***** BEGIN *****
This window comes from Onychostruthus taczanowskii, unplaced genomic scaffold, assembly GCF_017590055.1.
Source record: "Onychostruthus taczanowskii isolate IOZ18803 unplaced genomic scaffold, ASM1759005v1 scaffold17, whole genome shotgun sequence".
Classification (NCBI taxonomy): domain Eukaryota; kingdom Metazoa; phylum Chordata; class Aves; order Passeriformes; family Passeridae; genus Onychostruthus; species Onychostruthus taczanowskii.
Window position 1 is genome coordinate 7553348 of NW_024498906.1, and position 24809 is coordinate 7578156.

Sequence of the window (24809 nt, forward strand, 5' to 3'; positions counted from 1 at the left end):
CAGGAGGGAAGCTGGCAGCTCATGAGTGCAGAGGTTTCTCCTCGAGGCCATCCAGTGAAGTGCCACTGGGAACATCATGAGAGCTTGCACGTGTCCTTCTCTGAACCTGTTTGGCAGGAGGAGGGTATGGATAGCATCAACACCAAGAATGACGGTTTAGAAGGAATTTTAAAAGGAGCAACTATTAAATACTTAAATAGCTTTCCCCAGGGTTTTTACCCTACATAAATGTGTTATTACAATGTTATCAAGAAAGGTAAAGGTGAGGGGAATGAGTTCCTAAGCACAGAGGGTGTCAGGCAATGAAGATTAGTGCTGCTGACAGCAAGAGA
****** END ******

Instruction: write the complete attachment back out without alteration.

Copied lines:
This window comes from Onychostruthus taczanowskii, unplaced genomic scaffold, assembly GCF_017590055.1.
Source record: "Onychostruthus taczanowskii isolate IOZ18803 unplaced genomic scaffold, ASM1759005v1 scaffold17, whole genome shotgun sequence".
Classification (NCBI taxonomy): domain Eukaryota; kingdom Metazoa; phylum Chordata; class Aves; order Passeriformes; family Passeridae; genus Onychostruthus; species Onychostruthus taczanowskii.
Window position 1 is genome coordinate 7553348 of NW_024498906.1, and position 24809 is coordinate 7578156.

Sequence of the window (24809 nt, forward strand, 5' to 3'; positions counted from 1 at the left end):
CAGGAGGGAAGCTGGCAGCTCATGAGTGCAGAGGTTTCTCCTCGAGGCCATCCAGTGAAGTGCCACTGGGAACATCATGAGAGCTTGCACGTGTCCTTCTCTGAACCTGTTTGGCAGGAGGAGGGTATGGATAGCATCAACACCAAGAATGACGGTTTAGAAGGAATTTTAAAAGGAGCAACTATTAAATACTTAAATAGCTTTCCCCAGGGTTTTTACCCTACATAAATGTGTTATTACAATGTTATCAAGAAAGGTAAAGGTGAGGGGAATGAGTTCCTAAGCACAGAGGGTGTCAGGCAATGAAGATTAGTGCTGCTGACAGCAAGAGA